The lumped delay line is terminated at the end of the deflection structure outside the CRT. The end of this delay line needs to be terminated to prevent the drive signal from being reflected back through the line. In Tektronix scopes, the termination resistor can often be seen attached to a second pair of vertical deflection terminals on the side of the CRT, which bring out the end of the transmission line. This means the vertical amplifier is driving a resistive load and not the capacitance of a long deflection plate. In some scopes (e.g. the 7104), even the output impedance of the vertical amplifier is equal to the CRT characteristic impedance. While this is not essential, it does reduce incidental reflections.

The termination resistor is outside the CRT because the transient response is cleanest when the termination is adjustable, and a laser trimmed resistor inside the tube would contaminate the tube's vacuum.

Note that the last deflection plates are often tilted and farther apart than the others. This is to prevent the deflection plates from intercepting and cutting off the electron beam at large deflections. The famous 545A's CRT, which does not have distributed deflection plates, has only 4 divisions of deflection because of vertical deflection plate interception.

The higher the required bandwidth, the more likely the distributed deflection plate structure will physically look like a uniform transmission line than separate plates connected by wires.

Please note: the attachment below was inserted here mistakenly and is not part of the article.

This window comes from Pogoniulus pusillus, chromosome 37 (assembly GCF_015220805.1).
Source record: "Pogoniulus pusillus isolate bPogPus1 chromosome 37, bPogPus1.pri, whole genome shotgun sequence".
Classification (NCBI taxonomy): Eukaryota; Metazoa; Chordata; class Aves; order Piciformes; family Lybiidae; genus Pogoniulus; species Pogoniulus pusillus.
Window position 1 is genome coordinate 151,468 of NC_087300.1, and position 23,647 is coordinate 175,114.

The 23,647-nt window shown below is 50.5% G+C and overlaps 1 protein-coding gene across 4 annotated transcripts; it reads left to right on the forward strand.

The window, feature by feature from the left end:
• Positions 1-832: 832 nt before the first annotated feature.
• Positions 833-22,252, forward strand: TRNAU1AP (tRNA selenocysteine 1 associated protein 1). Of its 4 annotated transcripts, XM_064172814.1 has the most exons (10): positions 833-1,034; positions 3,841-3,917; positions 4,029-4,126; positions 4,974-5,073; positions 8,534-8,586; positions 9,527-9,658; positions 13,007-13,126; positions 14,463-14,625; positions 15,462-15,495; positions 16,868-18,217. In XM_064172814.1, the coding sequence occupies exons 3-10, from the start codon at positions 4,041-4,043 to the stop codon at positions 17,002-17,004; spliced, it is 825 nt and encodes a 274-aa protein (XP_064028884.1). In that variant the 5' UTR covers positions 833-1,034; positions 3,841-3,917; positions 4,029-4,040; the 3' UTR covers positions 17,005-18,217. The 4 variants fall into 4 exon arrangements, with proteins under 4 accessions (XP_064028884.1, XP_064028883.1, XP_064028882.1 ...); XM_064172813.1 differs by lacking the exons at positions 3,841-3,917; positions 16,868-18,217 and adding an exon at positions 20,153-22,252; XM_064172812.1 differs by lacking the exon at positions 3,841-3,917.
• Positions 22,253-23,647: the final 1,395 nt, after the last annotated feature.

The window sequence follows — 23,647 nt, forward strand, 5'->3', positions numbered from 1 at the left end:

As a generalization, oscilloscopes with 100 MHz bandwidth or less do not have a distributed deflection structure. (The 580-series scopes with a distributed deflection structure and a 100 MHz bandwidth is an exception).

A real deflection plate structure is slightly limited by the fact that the last deflection plates may be longer and more widely separated than the others. Furthermore, the characteristic impedance of the deflection plate structure may not be identical to that of the leads going into and out of the CRT. These are usually high impedance lines and difficult to make.

Higher frequency deflection structures use more deflection plates that are closer together. Electrically they look more like transmission lines and some are traveling wave structures. For example, the 7104 deflection structure is called a box helix. The identical top and bottom deflection plates are both constructed as a ribbon wound into a square helix. Through the middle of each helix is a square metal tube, the ground plane. Each deflection plate has a characteristic impedance of 100 ohms, which is mostly determined by the ground plane inside the helix.

At high frequencies, each turn of the helix electromagnetically couples with the next turn down the line, causing the signal to jump ahead slightly. As the frequency goes up, the coupling increases causing an increase in the wave's velocity. This "velocity dispersion" causes the electron beam and the signal to be spatially separated at high frequencies, to the detriment of the frequency response.

Vertical termination resistor (l) and amplifier (r) in a 7844


Distributed deflection plates were introduced in the 580-series scopes in the late 1950s. Transistorized scopes followed with the upgrade of the 50 MHz 453 to the 150 MHz model 454 in 1967.

Typically, only the vertical deflection plates are distributed. An exception is the 7104 due to the high horizontal system bandwidth required (350 MHz).

Use of Distributed Deflection Plates
Model Distributed Y plates Distributed X plates
11301, 11302 yes no
2445, 2465 yes no
2467 yes no
453 no no
454 yes no
465 no no
475 yes no
485 yes no
519 yes no
53x, 54x, 55x no no
56x no no
581/A, 585/A yes no
647/A no no
7403 no no
7503, 7504 no no
7603 no no
7612D no no
7704, 7704A yes no
7844 yes no
7854 yes no
7904, 7904A, 7903 yes no
7912 yes no
7104, 7103 yes yes
7250 yes yes
SCD1000, SCD5000 yes yes